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Promise and Progress - Something's Fishy in Cancer Research

Faces of Childhood Cancer

Something's Fishy in Cancer Research

Date: June 1, 2004


Historically, the mouse has been the animal of choice for studying cancer. Recently, however, an entirely different animal model has been welcomed into the laboratories of some cancer researchers, including Robert Arceci, King Fahd Professor and director of pediatric oncology, and pancreatic cancer researcher Steven Leach, Paul K. Neumann Professor in pancreatic cancer and chief of surgical oncology. It is, of all things, the zebra fish.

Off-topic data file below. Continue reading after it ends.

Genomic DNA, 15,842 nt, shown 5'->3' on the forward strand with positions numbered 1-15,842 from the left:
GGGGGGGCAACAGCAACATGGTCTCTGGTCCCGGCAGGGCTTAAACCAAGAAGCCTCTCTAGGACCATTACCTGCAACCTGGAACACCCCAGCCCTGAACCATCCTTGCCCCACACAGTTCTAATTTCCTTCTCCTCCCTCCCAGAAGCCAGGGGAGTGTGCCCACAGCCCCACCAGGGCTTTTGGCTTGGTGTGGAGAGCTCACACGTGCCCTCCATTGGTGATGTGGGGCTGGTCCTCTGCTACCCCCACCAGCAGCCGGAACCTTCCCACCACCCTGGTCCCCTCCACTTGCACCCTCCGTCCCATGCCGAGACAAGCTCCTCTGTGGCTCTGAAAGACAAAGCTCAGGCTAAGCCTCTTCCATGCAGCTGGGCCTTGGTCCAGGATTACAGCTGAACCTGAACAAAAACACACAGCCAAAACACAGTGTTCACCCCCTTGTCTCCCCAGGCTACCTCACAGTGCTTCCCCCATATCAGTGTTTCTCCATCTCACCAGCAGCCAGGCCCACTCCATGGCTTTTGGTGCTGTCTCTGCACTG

So, why study zebra fish? They offer two undeniable virtues:  Because the tiny, 11/2-inch striped swimmers lay hundreds of eggs, researchers gain immediate access to hordes of embryos at the one-cell stage. And, since the embryos are transparent, it’s possible to evaluate developmental events as they take place. In addition, zebra fish are relatively inexpensive to keep and require significantly less space than mice, according to Arceci. Both he and Leach study cancer by injecting the fish with candidate genes and watching how their cells develop.

Leach has used the zebra fish model to study the Notch pathway gene and found it to be abnormally activated in human pancreatic cancer. Arceci plans to use the fish for his studies of the PASG gene, a pathway involved in the aging and death of cells that could be useful in forcing cancer cells into an early death.    —with Judy Minkove

 
 
 
 
 
 
 

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